I began my book career right out of college, working in bookstores for 5 years, and then going to Random House as a Midwest sales rep. In 16 years at Random, I served mostly as the Marketing Director of Knopf, Vintage and Pantheon, before going to Little, Brown as Associate Publisher, and then HarperCollins as VP of Retail Marketing. I also edited books for Harper, Perennial, and Poisoned Pen Press, and wrote a book, Cursed by a Happy Childhood, published by Harmony Books. I also spent 4 years as Director of Book Sense, a national marketing campaign for the independent bookstores, and 3 years as Executive Director of World Book Night U.S., a literacy campaign that gave out a half million books every April 23, Shakespeare’s birthday. I speak regularly at the NYU Publishing Course and teach the week of marketing each summer at the Denver Publishing Institute.
As for my editing work, see the Endorsement tab and Past Projects list below, but I lean towards commercial fiction and narrative non-fiction. Having said that, any good editor can spot issues in most any work outside their fields of expertise — if the book is written in an engaging way. I’ve edited mysteries that involve astrology, which isn’t my area, but they are damn good stories. I’ve edited a book about the Irish in baseball, me a WASP who loves soccer. But I will be candid with you if a subject matter is just out of my realm of experience.
I’ve edited fiction by a Pulitzer Prize-winning journalist, and two novels I edited were Thurber Humor Prize semi-finalists. Most important, several authors I worked with early on went on to get 3-book publishing contracts and are thriving now on their own. And one was chosen to be the co-writer on a #1 bestselling James Patterson novel.
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And how did I even get into editing, from a sales and marketing background?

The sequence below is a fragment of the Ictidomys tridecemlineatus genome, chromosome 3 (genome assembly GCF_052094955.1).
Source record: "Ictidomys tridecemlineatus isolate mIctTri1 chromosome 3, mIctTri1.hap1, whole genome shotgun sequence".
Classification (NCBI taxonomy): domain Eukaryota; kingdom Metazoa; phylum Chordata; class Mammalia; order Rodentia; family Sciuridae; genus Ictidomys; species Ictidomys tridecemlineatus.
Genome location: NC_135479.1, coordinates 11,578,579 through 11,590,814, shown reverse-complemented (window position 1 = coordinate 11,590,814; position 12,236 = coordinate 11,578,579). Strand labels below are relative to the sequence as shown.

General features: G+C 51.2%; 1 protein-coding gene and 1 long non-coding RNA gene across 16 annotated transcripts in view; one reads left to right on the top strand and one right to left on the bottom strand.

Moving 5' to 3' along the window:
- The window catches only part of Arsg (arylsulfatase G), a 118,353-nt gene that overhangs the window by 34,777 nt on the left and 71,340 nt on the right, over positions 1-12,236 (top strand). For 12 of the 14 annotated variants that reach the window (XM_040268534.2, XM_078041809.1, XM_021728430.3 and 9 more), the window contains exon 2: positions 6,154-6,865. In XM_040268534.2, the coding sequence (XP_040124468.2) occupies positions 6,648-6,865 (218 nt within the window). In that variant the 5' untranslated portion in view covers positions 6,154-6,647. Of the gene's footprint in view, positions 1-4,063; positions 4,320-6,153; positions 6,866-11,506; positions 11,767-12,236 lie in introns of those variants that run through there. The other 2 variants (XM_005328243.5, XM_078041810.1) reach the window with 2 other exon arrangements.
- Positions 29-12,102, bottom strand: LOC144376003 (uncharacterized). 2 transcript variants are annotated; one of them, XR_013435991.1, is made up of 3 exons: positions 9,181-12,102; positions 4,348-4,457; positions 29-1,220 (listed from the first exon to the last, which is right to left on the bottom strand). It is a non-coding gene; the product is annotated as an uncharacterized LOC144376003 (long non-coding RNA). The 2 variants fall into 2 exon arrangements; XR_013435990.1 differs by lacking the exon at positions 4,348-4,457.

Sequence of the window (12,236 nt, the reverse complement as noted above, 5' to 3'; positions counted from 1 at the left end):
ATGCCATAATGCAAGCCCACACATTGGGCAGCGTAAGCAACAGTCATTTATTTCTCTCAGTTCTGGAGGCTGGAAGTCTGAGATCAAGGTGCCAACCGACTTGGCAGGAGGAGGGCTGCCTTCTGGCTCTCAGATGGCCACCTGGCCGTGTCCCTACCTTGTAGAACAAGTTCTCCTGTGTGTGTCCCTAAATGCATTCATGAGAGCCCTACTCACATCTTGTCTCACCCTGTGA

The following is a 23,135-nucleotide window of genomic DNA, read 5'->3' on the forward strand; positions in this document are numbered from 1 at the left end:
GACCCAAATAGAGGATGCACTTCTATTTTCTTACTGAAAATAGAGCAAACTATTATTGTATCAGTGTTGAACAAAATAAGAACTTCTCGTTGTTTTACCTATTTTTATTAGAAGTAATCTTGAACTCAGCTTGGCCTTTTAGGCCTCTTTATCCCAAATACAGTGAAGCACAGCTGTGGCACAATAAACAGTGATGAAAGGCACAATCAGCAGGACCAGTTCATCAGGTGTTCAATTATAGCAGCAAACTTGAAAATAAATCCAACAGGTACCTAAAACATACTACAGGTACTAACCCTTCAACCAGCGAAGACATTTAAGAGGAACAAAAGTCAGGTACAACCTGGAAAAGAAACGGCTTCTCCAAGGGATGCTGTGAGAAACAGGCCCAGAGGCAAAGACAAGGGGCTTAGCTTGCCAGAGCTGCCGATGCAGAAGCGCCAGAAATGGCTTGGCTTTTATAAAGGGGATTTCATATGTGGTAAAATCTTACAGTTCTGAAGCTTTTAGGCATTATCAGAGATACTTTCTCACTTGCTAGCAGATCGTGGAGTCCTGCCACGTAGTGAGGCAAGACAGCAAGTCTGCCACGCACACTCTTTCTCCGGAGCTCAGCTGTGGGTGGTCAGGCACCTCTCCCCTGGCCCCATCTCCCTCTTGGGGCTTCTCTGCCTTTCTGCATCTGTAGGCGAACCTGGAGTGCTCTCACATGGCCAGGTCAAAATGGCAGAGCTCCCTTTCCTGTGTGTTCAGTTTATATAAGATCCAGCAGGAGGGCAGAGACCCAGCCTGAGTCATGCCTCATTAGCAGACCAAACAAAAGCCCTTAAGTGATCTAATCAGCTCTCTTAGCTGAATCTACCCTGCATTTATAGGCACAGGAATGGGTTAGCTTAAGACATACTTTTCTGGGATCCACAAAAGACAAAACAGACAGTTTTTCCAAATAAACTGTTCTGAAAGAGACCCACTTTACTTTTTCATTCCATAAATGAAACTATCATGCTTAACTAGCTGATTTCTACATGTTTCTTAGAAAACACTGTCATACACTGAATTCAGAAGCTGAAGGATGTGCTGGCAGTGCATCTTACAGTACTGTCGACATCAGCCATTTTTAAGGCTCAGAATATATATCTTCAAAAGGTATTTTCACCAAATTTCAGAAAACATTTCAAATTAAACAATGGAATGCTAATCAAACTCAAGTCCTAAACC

The story as briefly as I can: Sales and marketing staff get the final manuscript to read, and we don’t have the time or inclination to suggest edits; it’s too late in the process anyway. But a few years back, I befriended an author whose editor had just left, and he asked if I would take a look at his latest. It was far along in the writing, but when I sat down with the manuscript, I found a few inconsistencies in plot and timing of things in the early pages. And having a pencil nearby, I went ahead and edited it, since, well, I could. He was happy, I was happy, and the book went on to get the author’s first NYTBR review. Not because of my edit – he’s a wonderful writer – but perhaps partly because I tightened up some details, helped with pacing, and came up with a new title.
I got the bug then, to be able to touch books earlier in the process and help shape the action, plotting, voice, and more, and separately, even be a marketing guide as well. I feel very, very lucky to have been able to do this. And by ‘this’ I mean helping an author see things fresh, things they’ve been too close to for hours and days and weeks, and offer suggestions and encouragement for improvements large and small.